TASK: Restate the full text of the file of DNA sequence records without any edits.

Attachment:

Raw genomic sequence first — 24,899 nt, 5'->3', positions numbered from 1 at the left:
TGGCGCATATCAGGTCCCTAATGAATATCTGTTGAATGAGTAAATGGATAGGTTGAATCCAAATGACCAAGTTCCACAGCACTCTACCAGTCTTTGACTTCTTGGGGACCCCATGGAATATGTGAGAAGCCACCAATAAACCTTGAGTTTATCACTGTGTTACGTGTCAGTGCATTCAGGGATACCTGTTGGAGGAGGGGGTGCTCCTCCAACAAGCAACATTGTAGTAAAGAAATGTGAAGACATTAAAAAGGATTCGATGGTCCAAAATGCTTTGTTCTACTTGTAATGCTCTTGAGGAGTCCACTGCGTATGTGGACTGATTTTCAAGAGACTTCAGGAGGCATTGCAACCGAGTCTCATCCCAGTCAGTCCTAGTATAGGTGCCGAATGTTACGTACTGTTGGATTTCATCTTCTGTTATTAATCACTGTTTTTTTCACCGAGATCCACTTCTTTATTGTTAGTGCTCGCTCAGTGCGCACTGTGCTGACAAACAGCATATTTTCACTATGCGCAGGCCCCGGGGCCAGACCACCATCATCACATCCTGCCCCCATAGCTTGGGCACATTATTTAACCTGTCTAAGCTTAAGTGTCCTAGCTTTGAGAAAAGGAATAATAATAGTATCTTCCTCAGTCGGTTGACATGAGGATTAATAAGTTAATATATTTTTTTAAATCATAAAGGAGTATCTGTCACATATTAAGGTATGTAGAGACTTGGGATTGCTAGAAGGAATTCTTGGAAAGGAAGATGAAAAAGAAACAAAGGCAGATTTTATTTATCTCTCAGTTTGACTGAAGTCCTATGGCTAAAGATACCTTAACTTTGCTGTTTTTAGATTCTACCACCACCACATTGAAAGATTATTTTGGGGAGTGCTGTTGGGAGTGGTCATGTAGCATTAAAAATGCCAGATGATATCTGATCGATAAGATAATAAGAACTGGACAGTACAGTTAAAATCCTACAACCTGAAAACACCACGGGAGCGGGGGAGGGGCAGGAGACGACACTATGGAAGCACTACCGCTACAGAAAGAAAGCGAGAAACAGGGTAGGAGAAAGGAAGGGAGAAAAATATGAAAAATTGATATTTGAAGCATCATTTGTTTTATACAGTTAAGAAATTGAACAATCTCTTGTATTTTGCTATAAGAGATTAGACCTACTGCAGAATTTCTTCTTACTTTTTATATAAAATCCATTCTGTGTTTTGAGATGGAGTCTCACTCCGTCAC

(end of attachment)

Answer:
Raw genomic sequence first — 24,899 nt, 5'->3', positions numbered from 1 at the left:
TGGCGCATATCAGGTCCCTAATGAATATCTGTTGAATGAGTAAATGGATAGGTTGAATCCAAATGACCAAGTTCCACAGCACTCTACCAGTCTTTGACTTCTTGGGGACCCCATGGAATATGTGAGAAGCCACCAATAAACCTTGAGTTTATCACTGTGTTACGTGTCAGTGCATTCAGGGATACCTGTTGGAGGAGGGGGTGCTCCTCCAACAAGCAACATTGTAGTAAAGAAATGTGAAGACATTAAAAAGGATTCGATGGTCCAAAATGCTTTGTTCTACTTGTAATGCTCTTGAGGAGTCCACTGCGTATGTGGACTGATTTTCAAGAGACTTCAGGAGGCATTGCAACCGAGTCTCATCCCAGTCAGTCCTAGTATAGGTGCCGAATGTTACGTACTGTTGGATTTCATCTTCTGTTATTAATCACTGTTTTTTTCACCGAGATCCACTTCTTTATTGTTAGTGCTCGCTCAGTGCGCACTGTGCTGACAAACAGCATATTTTCACTATGCGCAGGCCCCGGGGCCAGACCACCATCATCACATCCTGCCCCCATAGCTTGGGCACATTATTTAACCTGTCTAAGCTTAAGTGTCCTAGCTTTGAGAAAAGGAATAATAATAGTATCTTCCTCAGTCGGTTGACATGAGGATTAATAAGTTAATATATTTTTTTAAATCATAAAGGAGTATCTGTCACATATTAAGGTATGTAGAGACTTGGGATTGCTAGAAGGAATTCTTGGAAAGGAAGATGAAAAAGAAACAAAGGCAGATTTTATTTATCTCTCAGTTTGACTGAAGTCCTATGGCTAAAGATACCTTAACTTTGCTGTTTTTAGATTCTACCACCACCACATTGAAAGATTATTTTGGGGAGTGCTGTTGGGAGTGGTCATGTAGCATTAAAAATGCCAGATGATATCTGATCGATAAGATAATAAGAACTGGACAGTACAGTTAAAATCCTACAACCTGAAAACACCACGGGAGCGGGGGAGGGGCAGGAGACGACACTATGGAAGCACTACCGCTACAGAAAGAAAGCGAGAAACAGGGTAGGAGAAAGGAAGGGAGAAAAATATGAAAAATTGATATTTGAAGCATCATTTGTTTTATACAGTTAAGAAATTGAACAATCTCTTGTATTTTGCTATAAGAGATTAGACCTACTGCAGAATTTCTTCTTACTTTTTATATAAAATCCATTCTGTGTTTTGAGATGGAGTCTCACTCCGTCAC